"You met Dathian during your time with Kelthys, didn't you, Trianal?" he asked his nephew after a moment, and the young man nodded.

"Yes, Un— Milord Baron." Trianal cleared his throat, then continued more naturally. "I didn't get to know him well. He didn't have a great deal of time to waste on someone too young to know which end of a sword to hold."

The youngster's voice was absolutely neutral, but Tellian had to raise a hand to hide a smile. He could just hear Dathian saying those exact words, even picture the sneer that would curl his lip as he said them.

"I see," he said, when he was certain he could trust his voice. "But you did meet him?" Trianal nodded. "Very well, did your impression of him match Sir Yarran's?"

"I didn't actually see him when Redhelm headed down the Gullet," Trianal said with scrupulous accuracy. "Not until I arrived with you and Hathan, at any rate. But given what I saw of him summer before last, I'd say Sir Yarran is probably being too kind to him."

"Well, that's blunt enough, at any rate," Tellian murmured, and quirked an eyebrow as Bahzell stirred in his chair. "Yes, Milord Champion?"

"If you'll pardon my sticking my own finger into your pie, Milord Baron," the massive Horse Stealer rumbled, "it's quite a few things I've heard of this Dathian, as well, and not a one of 'em good."

"To be honest, I could say the same myself," Tellian agreed. He stroked his beard for another moment, then cocked his head at Yarran.

"From what I've seen of you, Sir Yarran, I doubt very much that you'd be pointing a finger at someone just because you didn't care for his manner."

"I'd try not to, any road, Milord. But not only was Dathian sucking up to Mathian before you arrived to spoil the party, but whoever's been raiding our cattle and horses has been giving us the slip by disappearing with them in the Bogs. Now, that's as nasty a stretch as you're like to find anywhere on the Wind Plain, all full of mud and water and a few patches of quicksand. Yet whoever's been using it for a highroad for cattle's managed to do it without leaving a single mired beef to point his tracks." The marshal shook his head. "I was second in command to Lord Festian when he commanded Redhelm's scouts, Milord. It was my business to find my way through bad going, and I've spent more time in the Bogs than most of Lord Festian's men. But I'll tell you plain, I'd not be able to get through there so slick. It would take someone who knew his way through them like the back of his own hand to get herds that size through at all, much less without losses, and Dathian's holding lies smack in the middle of the Bogs. As a matter of fact, it's one of your border holdings. It backs up against Golden Vale. In the South Riding."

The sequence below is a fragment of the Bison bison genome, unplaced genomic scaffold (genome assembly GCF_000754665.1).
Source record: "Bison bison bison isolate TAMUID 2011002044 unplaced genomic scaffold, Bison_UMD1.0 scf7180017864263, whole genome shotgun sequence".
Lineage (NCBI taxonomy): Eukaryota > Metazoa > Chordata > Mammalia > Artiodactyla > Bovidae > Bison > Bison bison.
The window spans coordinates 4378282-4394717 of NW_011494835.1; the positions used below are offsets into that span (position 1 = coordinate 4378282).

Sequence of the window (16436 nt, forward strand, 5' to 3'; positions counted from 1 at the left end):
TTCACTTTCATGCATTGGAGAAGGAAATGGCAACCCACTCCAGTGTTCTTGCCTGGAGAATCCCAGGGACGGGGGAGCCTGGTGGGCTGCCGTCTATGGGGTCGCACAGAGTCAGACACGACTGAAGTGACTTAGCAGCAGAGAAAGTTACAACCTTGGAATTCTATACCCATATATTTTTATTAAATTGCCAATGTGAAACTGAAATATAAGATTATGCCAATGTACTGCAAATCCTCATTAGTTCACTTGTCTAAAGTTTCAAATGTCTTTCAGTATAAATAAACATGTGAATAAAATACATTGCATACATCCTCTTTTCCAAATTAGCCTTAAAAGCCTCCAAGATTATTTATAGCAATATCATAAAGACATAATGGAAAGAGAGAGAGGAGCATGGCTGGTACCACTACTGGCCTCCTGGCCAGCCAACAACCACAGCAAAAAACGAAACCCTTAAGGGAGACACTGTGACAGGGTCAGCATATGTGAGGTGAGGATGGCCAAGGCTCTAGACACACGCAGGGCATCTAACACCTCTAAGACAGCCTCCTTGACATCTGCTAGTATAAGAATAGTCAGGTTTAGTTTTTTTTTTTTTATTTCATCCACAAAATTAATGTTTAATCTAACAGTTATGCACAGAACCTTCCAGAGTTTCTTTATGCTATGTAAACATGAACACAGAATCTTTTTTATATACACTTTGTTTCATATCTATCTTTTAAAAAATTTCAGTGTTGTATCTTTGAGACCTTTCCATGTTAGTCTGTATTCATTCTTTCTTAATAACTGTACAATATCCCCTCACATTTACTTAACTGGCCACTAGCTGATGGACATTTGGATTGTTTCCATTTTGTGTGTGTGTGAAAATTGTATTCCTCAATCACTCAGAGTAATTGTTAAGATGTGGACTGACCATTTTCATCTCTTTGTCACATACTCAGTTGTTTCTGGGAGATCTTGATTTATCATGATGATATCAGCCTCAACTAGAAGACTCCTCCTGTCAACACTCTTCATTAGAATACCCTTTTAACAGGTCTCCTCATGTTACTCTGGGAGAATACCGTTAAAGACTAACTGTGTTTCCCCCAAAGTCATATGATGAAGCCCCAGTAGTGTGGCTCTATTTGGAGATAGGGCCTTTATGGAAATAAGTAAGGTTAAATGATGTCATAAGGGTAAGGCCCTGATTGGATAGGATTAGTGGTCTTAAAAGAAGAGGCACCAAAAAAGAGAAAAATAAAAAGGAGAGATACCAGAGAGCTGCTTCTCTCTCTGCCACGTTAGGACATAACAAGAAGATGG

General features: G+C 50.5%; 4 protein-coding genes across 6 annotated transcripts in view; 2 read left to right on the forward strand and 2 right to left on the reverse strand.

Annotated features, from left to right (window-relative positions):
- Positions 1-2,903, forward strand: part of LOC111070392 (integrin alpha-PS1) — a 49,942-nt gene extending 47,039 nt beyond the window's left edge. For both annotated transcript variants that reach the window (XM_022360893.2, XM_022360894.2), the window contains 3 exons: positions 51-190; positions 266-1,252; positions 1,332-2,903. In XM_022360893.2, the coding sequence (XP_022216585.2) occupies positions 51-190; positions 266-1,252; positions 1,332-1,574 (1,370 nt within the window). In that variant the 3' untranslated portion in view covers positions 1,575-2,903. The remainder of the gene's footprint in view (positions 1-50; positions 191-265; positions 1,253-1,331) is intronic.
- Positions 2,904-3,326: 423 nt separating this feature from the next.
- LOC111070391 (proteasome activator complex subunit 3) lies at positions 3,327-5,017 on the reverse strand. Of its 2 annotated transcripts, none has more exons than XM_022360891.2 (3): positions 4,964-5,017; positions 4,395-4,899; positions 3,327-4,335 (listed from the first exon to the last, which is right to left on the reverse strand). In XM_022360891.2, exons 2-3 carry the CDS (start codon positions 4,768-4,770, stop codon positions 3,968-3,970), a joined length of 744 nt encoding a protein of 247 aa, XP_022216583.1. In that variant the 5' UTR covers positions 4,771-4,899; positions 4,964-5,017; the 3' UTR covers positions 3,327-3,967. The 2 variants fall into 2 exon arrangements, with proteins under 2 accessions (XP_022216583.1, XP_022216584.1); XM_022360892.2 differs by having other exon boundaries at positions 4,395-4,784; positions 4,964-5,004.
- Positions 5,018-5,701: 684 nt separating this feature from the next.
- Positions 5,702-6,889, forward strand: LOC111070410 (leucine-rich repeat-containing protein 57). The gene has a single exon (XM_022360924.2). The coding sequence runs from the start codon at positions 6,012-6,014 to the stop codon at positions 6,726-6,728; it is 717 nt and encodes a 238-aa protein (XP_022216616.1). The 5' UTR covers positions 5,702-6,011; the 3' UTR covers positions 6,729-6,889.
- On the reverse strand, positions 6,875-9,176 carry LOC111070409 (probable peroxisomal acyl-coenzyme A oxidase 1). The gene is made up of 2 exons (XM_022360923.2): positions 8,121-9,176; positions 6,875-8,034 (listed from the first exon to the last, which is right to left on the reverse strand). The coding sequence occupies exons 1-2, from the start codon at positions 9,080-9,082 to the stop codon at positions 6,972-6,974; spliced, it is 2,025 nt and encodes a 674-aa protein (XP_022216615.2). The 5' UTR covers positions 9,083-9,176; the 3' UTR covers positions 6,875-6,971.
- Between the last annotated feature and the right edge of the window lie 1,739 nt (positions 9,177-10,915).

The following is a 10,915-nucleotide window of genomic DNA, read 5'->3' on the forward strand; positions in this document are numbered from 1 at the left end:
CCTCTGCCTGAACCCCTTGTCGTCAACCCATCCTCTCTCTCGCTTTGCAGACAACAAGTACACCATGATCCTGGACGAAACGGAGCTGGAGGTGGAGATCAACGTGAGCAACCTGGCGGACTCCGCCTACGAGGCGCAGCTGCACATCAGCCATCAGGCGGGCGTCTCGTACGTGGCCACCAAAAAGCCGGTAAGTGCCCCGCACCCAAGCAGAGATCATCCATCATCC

Sir Yarran stopped speaking, but his eyes met Tellian's steadily, and Tellian frowned.

"Golden Vale. That would be Lord Warden Saratic, wouldn't it?" It was a statement, not a question, and Yarran nodded silently.

"That's a nasty thought, Sir Yarran," the baron said after a moment. "Not that that necessarily means you're wrong. Especially given that Saratic was so happy to give his cousin Mathian a refuge after the King stripped him of his wardenship."

" 'Happy' might be putting it just a bit strongly, Milord." Yarran said with a grim chuckle. "He was ready enough to take Mathian in, but he wasn't half pleased about it. And he'd some remarkably warm things to say about you—and about you, Prince Bahzell—at the time."

"But he's one of Baron Cassan's vassals, isn't he?" Brandark asked.

"Indeed he is," Tellian agreed. "Which, I'm very much afraid, only means Sir Yarran's point is even better taken. Cassan and I aren't exactly boon companions."

He snorted, and Bahzell and Brandark grimaced. Trianal kept his own expression carefully blank, but the bitter enmity between Cassan and Tellian was proverbial. For almost two decades now, they had been locked in combat for domination of the Royal Council, although, up until Mathian Redhelm's attempted invasion of Hurgrum, Tellian had been slowly but steadily gaining the ascendancy.

"I wouldn't be a bit surprised to find him involved in something like this," Tellian continued. "In fact, I'm fairly certain he used Saratic to help encourage his cousin Mathian's . . . indiscretion in the Gullet. And whether he had a hand in that particular fiasco or not, I imagine it would be all but impossible for him to resist this temptation. But if he is involved, I'm certain he's covered his tracks carefully."

"I don't think I'm after being all that fond of Baron Cassan," Bahzell mused out loud.

"Fair enough," Tellian said. "He thinks the only good hradani is one being used for well-rotted fertilizer."